Same old England, always collapsing – 67 all out joins the list of shame
It just keeps happening. For the third time this year and the fourth time in 18 months, England have been bowled out for under a hundred in Test cricket.
In the same period they’ve made 400 once. When you are four times more likely to make under 100 than over 400, you have problems with your batting.
None of this is news. Nobody needed today’s surely Ashes-surrendering 67 all out to be convinced that England’s batting is flawed in myriad fun and interesting and hilarious ways.
The Jason Roy as Test opener experiment was always a bit of a wild gamble, albeit one rendered at least halfway understandable by his own dazzling one-day efforts and the failure of a string of ‘proper’ openers in the post-Strauss and now post-Cook wilderness.
But it was never really all that likely to work. Even the men he sought to emulate – Virender Sehwag and David Warner – had mediocre Test records in England, and both possessed meaningful first-class pedigree at the top of the order which Roy does not.
Roy is not immune from criticism. It might be outrageously harsh to ask someone to learn everything about Test opening on the job, but it’s not unreasonable to think after four games he might have picked up something. Today’s dismissal, a hard-handed drive on the up outside off stump, was almost sarcastically Jason Roy Test Dismissal and his thickest yet. His failure, though, is merely a symptom of a wider malaise. England made no apologies – and nor should they – for prioritising one-day cricket in the years building up to the World Cup. Their victory in that tournament justifies every one of those decisions, but it’s going to be incredibly hard to switch back.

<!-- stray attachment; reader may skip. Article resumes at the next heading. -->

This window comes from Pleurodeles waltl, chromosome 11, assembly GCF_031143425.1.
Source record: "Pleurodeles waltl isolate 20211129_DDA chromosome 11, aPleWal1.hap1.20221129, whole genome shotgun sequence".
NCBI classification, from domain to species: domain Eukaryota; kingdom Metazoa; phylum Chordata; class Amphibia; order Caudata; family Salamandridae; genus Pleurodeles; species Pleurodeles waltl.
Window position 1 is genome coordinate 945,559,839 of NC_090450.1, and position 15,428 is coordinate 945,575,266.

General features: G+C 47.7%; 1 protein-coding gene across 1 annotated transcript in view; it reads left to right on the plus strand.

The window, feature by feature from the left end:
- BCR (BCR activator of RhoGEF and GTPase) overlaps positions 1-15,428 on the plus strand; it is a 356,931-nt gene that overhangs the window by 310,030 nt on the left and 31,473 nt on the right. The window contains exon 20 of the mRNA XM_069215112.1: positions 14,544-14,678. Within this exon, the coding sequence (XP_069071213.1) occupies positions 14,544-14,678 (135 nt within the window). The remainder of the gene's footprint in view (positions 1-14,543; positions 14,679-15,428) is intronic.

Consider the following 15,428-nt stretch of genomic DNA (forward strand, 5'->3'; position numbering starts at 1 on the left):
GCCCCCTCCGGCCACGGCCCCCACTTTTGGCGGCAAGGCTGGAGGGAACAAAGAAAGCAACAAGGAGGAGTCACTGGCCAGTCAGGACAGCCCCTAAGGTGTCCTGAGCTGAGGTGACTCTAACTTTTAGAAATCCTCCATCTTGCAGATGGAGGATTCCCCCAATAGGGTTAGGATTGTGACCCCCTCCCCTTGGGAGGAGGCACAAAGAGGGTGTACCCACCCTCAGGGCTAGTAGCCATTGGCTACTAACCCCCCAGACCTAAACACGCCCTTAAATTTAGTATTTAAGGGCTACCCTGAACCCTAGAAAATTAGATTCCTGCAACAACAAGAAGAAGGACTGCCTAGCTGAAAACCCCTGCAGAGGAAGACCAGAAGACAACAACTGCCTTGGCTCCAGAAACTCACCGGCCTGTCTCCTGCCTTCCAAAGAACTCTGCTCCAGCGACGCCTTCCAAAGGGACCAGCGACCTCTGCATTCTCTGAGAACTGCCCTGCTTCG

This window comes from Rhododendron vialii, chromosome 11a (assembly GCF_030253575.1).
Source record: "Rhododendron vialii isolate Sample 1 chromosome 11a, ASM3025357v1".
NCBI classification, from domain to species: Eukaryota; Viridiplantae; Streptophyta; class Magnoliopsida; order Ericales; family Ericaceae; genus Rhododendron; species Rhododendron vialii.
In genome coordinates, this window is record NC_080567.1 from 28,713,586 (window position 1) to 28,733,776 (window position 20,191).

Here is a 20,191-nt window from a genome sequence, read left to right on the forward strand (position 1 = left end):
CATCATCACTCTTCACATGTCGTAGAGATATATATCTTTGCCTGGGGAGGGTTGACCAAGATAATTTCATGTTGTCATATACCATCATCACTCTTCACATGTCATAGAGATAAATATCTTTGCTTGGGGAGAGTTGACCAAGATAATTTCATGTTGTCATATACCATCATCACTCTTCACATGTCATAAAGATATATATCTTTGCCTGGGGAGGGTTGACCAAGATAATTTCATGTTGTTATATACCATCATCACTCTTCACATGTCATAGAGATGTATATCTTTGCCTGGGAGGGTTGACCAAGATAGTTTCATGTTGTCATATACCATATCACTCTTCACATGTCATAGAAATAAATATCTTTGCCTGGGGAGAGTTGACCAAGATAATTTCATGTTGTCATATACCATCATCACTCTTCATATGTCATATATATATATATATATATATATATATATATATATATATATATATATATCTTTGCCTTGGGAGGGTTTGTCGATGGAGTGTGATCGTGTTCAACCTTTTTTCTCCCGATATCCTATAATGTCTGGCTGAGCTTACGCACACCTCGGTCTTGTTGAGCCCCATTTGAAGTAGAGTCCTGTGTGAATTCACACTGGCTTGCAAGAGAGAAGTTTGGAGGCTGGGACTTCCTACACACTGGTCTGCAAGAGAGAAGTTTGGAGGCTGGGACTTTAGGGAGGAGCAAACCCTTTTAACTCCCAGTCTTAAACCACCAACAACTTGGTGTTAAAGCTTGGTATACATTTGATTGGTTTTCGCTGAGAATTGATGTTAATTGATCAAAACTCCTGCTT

If England had the Test batting stocks required, there would have been no need to take such a punt on Roy. The talk would have been whether he was worth chucking in to do damage at number six which is where, if anywhere, he should be batting in Test cricket.
Sadly for him, there are at least three other people in this XI who would ideally be batting at six. Above that, it’s all a bit of a mess.
The bone-headed insistence on Root batting at three is another example of symptom rather than cause. He should be England’s number four. It’s his best position and he is by a wide margin England’s best player. But now moving him back to a position he only left to try and cover the inadequacies of others will be a humiliating climbdown and appear weak.
Joe Denly top-scored today, as he did in the 85 all out against Ireland, but his continuing Test career remains one of the great mysteries of the age. It’s no sleight on him, a good county pro and by all accounts decent human, but his is an accidental career at the highest level, a product of a squad selection error in the Caribbean and the idea that continuity of selection overrides all else. It’s better than endless 1989-style chopping and changing, but it shouldn’t mean an utter stubborn refusal to face facts. Ed Smith does not come out of this well. Even his decision to recall Jos Buttler to the Test team is starting to lose its lustre.